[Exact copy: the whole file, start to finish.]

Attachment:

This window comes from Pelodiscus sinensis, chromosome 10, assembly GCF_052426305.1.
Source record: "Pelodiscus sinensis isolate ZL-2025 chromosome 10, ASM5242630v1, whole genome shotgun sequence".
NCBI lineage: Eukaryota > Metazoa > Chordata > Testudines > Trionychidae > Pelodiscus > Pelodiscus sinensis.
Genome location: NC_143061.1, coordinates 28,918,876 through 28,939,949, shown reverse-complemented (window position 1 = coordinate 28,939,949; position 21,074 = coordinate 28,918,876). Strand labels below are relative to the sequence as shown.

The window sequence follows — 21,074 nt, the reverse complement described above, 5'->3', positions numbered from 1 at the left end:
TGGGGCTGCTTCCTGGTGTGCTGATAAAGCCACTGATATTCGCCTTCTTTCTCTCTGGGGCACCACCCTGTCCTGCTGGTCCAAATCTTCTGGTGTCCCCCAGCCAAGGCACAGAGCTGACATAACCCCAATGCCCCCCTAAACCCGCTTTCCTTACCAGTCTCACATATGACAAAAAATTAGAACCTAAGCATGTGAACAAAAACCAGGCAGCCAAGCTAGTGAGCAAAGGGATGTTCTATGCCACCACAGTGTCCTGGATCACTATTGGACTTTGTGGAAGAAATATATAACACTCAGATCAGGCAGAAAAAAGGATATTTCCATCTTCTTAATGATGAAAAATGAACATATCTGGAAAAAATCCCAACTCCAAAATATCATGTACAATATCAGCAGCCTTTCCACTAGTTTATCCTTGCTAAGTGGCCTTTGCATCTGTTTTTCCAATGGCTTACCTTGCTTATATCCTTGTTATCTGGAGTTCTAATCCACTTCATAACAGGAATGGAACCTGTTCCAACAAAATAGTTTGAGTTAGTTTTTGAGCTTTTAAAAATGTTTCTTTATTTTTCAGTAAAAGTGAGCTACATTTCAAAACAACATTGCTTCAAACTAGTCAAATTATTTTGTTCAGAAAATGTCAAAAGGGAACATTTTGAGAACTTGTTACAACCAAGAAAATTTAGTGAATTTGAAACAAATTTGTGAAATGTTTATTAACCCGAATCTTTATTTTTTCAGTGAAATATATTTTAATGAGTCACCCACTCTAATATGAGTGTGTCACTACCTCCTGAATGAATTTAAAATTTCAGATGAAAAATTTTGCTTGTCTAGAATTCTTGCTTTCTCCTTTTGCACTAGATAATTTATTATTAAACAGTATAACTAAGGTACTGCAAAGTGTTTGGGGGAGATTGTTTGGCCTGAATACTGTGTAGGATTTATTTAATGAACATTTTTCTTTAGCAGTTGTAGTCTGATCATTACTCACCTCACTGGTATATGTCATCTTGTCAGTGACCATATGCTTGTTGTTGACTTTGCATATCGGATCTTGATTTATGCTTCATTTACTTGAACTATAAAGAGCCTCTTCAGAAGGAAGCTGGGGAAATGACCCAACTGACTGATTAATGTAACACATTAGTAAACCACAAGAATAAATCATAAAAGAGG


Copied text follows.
This window comes from Pelodiscus sinensis, chromosome 10, assembly GCF_052426305.1.
Source record: "Pelodiscus sinensis isolate ZL-2025 chromosome 10, ASM5242630v1, whole genome shotgun sequence".
NCBI lineage: Eukaryota > Metazoa > Chordata > Testudines > Trionychidae > Pelodiscus > Pelodiscus sinensis.
Genome location: NC_143061.1, coordinates 28,918,876 through 28,939,949, shown reverse-complemented (window position 1 = coordinate 28,939,949; position 21,074 = coordinate 28,918,876). Strand labels below are relative to the sequence as shown.

The window sequence follows — 21,074 nt, the reverse complement described above, 5'->3', positions numbered from 1 at the left end:
TGGGGCTGCTTCCTGGTGTGCTGATAAAGCCACTGATATTCGCCTTCTTTCTCTCTGGGGCACCACCCTGTCCTGCTGGTCCAAATCTTCTGGTGTCCCCCAGCCAAGGCACAGAGCTGACATAACCCCAATGCCCCCCTAAACCCGCTTTCCTTACCAGTCTCACATATGACAAAAAATTAGAACCTAAGCATGTGAACAAAAACCAGGCAGCCAAGCTAGTGAGCAAAGGGATGTTCTATGCCACCACAGTGTCCTGGATCACTATTGGACTTTGTGGAAGAAATATATAACACTCAGATCAGGCAGAAAAAAGGATATTTCCATCTTCTTAATGATGAAAAATGAACATATCTGGAAAAAATCCCAACTCCAAAATATCATGTACAATATCAGCAGCCTTTCCACTAGTTTATCCTTGCTAAGTGGCCTTTGCATCTGTTTTTCCAATGGCTTACCTTGCTTATATCCTTGTTATCTGGAGTTCTAATCCACTTCATAACAGGAATGGAACCTGTTCCAACAAAATAGTTTGAGTTAGTTTTTGAGCTTTTAAAAATGTTTCTTTATTTTTCAGTAAAAGTGAGCTACATTTCAAAACAACATTGCTTCAAACTAGTCAAATTATTTTGTTCAGAAAATGTCAAAAGGGAACATTTTGAGAACTTGTTACAACCAAGAAAATTTAGTGAATTTGAAACAAATTTGTGAAATGTTTATTAACCCGAATCTTTATTTTTTCAGTGAAATATATTTTAATGAGTCACCCACTCTAATATGAGTGTGTCACTACCTCCTGAATGAATTTAAAATTTCAGATGAAAAATTTTGCTTGTCTAGAATTCTTGCTTTCTCCTTTTGCACTAGATAATTTATTATTAAACAGTATAACTAAGGTACTGCAAAGTGTTTGGGGGAGATTGTTTGGCCTGAATACTGTGTAGGATTTATTTAATGAACATTTTTCTTTAGCAGTTGTAGTCTGATCATTACTCACCTCACTGGTATATGTCATCTTGTCAGTGACCATATGCTTGTTGTTGACTTTGCATATCGGATCTTGATTTATGCTTCATTTACTTGAACTATAAAGAGCCTCTTCAGAAGGAAGCTGGGGAAATGACCCAACTGACTGATTAATGTAACACATTAGTAAACCACAAGAATAAATCATAAAAGAGG